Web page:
The First Bath of Ablution

A poem by Morris Rosenfeld

The wind is keen, the frost is dread,
Toward the icy water,
By aunt and mother forth is led
The fisher's lovely daughter.

"Dive in, dive in, my child, with haste!
There's naught whereon to ponder,
The time, dear heart, we must not waste:
The sun has set out yonder.

"God's mercy, child, is great and sure:
Fear not but He will show it!
Leap in,--leap out! and you are pure,--
'Tis over ere you know it!"

The frost and cold with cruel knife
The tender form assail.
Ah, would you be a Jewish wife,
You must not weep and quail!

And in--and out,--she leaps. Once more!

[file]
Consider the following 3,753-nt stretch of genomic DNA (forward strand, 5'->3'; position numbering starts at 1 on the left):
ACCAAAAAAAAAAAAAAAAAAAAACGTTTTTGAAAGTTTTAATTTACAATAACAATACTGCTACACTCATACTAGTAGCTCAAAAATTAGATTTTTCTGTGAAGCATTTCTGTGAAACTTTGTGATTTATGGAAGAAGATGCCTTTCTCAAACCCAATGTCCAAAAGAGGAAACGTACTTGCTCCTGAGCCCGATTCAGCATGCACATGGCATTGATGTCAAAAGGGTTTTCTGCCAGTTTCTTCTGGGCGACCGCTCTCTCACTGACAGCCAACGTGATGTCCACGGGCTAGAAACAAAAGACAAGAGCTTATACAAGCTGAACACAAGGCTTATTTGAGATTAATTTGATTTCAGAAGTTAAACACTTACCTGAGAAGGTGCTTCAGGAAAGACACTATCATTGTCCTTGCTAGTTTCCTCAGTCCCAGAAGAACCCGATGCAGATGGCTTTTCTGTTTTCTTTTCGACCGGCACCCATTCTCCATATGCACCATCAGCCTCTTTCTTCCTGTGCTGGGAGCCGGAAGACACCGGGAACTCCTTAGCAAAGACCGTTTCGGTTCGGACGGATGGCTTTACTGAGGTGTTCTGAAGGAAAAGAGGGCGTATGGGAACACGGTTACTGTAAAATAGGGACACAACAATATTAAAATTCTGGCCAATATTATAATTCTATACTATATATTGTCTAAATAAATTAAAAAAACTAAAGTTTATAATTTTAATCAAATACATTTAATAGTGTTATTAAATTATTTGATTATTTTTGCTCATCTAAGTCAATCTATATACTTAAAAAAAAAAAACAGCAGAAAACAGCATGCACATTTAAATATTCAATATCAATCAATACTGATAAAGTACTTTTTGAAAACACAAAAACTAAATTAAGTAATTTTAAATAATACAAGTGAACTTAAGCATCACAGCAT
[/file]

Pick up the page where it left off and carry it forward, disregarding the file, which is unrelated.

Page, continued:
Poor girl, it has not served you.
No purer are you than before:
A Gentile has observed you!

And into th' icy flood again,
In terror wild she leaps!
The white limbs shudder... all in vain!
The Christian still he peeps.

The frost and cold, they burn and bite,
The women rub their fingers,
The lovely child grows white and white,
As on the bank she lingers.

"The Law, my child, we must fulfill,
The scoundrel see depart!
Yet once! 'tis but a moment's chill,
'Tis but a trifling smart!"

The white-faced child the Law has kept,
The covenant unstained,
For in the waters deep she leapt,
And there below remained.

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